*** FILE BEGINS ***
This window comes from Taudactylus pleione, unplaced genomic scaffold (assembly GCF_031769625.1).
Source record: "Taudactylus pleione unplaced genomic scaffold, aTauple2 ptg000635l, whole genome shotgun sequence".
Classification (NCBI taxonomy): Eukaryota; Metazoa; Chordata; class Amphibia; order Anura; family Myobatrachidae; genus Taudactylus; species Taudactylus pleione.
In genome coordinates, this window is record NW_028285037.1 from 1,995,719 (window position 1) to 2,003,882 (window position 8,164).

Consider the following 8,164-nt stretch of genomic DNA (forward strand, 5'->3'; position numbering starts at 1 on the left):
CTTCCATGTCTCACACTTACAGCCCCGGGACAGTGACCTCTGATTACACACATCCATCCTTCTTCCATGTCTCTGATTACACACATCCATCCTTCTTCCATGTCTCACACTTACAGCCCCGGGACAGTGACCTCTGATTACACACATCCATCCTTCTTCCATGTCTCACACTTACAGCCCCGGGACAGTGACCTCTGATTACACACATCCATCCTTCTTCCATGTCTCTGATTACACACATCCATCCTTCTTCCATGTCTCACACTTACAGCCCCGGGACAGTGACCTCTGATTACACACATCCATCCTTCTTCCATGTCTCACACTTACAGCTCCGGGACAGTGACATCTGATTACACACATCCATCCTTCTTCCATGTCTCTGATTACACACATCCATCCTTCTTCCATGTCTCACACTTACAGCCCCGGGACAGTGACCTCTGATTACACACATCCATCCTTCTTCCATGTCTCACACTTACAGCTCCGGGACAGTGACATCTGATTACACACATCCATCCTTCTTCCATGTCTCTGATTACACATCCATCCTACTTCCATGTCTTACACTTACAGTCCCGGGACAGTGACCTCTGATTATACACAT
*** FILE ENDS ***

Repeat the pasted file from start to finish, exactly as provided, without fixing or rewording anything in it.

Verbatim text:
This window comes from Taudactylus pleione, unplaced genomic scaffold (assembly GCF_031769625.1).
Source record: "Taudactylus pleione unplaced genomic scaffold, aTauple2 ptg000635l, whole genome shotgun sequence".
Classification (NCBI taxonomy): Eukaryota; Metazoa; Chordata; class Amphibia; order Anura; family Myobatrachidae; genus Taudactylus; species Taudactylus pleione.
In genome coordinates, this window is record NW_028285037.1 from 1,995,719 (window position 1) to 2,003,882 (window position 8,164).

Consider the following 8,164-nt stretch of genomic DNA (forward strand, 5'->3'; position numbering starts at 1 on the left):
CTTCCATGTCTCACACTTACAGCCCCGGGACAGTGACCTCTGATTACACACATCCATCCTTCTTCCATGTCTCTGATTACACACATCCATCCTTCTTCCATGTCTCACACTTACAGCCCCGGGACAGTGACCTCTGATTACACACATCCATCCTTCTTCCATGTCTCACACTTACAGCCCCGGGACAGTGACCTCTGATTACACACATCCATCCTTCTTCCATGTCTCTGATTACACACATCCATCCTTCTTCCATGTCTCACACTTACAGCCCCGGGACAGTGACCTCTGATTACACACATCCATCCTTCTTCCATGTCTCACACTTACAGCTCCGGGACAGTGACATCTGATTACACACATCCATCCTTCTTCCATGTCTCTGATTACACACATCCATCCTTCTTCCATGTCTCACACTTACAGCCCCGGGACAGTGACCTCTGATTACACACATCCATCCTTCTTCCATGTCTCACACTTACAGCTCCGGGACAGTGACATCTGATTACACACATCCATCCTTCTTCCATGTCTCTGATTACACATCCATCCTACTTCCATGTCTTACACTTACAGTCCCGGGACAGTGACCTCTGATTATACACAT